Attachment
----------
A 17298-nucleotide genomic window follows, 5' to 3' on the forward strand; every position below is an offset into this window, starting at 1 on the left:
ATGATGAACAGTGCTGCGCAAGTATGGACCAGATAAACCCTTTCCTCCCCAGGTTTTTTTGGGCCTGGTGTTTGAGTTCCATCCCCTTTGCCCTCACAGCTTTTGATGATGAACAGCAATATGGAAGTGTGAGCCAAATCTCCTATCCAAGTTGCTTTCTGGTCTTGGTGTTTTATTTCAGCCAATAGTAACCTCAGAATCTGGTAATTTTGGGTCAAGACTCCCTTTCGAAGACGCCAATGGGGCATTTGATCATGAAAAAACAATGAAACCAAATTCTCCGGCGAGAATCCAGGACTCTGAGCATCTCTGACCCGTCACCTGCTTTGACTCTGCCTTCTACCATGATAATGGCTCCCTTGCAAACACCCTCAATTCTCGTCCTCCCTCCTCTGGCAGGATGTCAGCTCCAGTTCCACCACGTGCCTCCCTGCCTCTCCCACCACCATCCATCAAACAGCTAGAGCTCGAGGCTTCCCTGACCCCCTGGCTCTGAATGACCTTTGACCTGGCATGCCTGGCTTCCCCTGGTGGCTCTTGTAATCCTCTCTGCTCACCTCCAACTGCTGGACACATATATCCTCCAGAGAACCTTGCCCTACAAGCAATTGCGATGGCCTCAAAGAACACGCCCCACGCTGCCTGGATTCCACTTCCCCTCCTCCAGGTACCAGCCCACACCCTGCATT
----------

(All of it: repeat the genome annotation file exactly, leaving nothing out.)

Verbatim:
A 17298-nucleotide genomic window follows, 5' to 3' on the forward strand; every position below is an offset into this window, starting at 1 on the left:
ATGATGAACAGTGCTGCGCAAGTATGGACCAGATAAACCCTTTCCTCCCCAGGTTTTTTTGGGCCTGGTGTTTGAGTTCCATCCCCTTTGCCCTCACAGCTTTTGATGATGAACAGCAATATGGAAGTGTGAGCCAAATCTCCTATCCAAGTTGCTTTCTGGTCTTGGTGTTTTATTTCAGCCAATAGTAACCTCAGAATCTGGTAATTTTGGGTCAAGACTCCCTTTCGAAGACGCCAATGGGGCATTTGATCATGAAAAAACAATGAAACCAAATTCTCCGGCGAGAATCCAGGACTCTGAGCATCTCTGACCCGTCACCTGCTTTGACTCTGCCTTCTACCATGATAATGGCTCCCTTGCAAACACCCTCAATTCTCGTCCTCCCTCCTCTGGCAGGATGTCAGCTCCAGTTCCACCACGTGCCTCCCTGCCTCTCCCACCACCATCCATCAAACAGCTAGAGCTCGAGGCTTCCCTGACCCCCTGGCTCTGAATGACCTTTGACCTGGCATGCCTGGCTTCCCCTGGTGGCTCTTGTAATCCTCTCTGCTCACCTCCAACTGCTGGACACATATATCCTCCAGAGAACCTTGCCCTACAAGCAATTGCGATGGCCTCAAAGAACACGCCCCACGCTGCCTGGATTCCACTTCCCCTCCTCCAGGTACCAGCCCACACCCTGCATT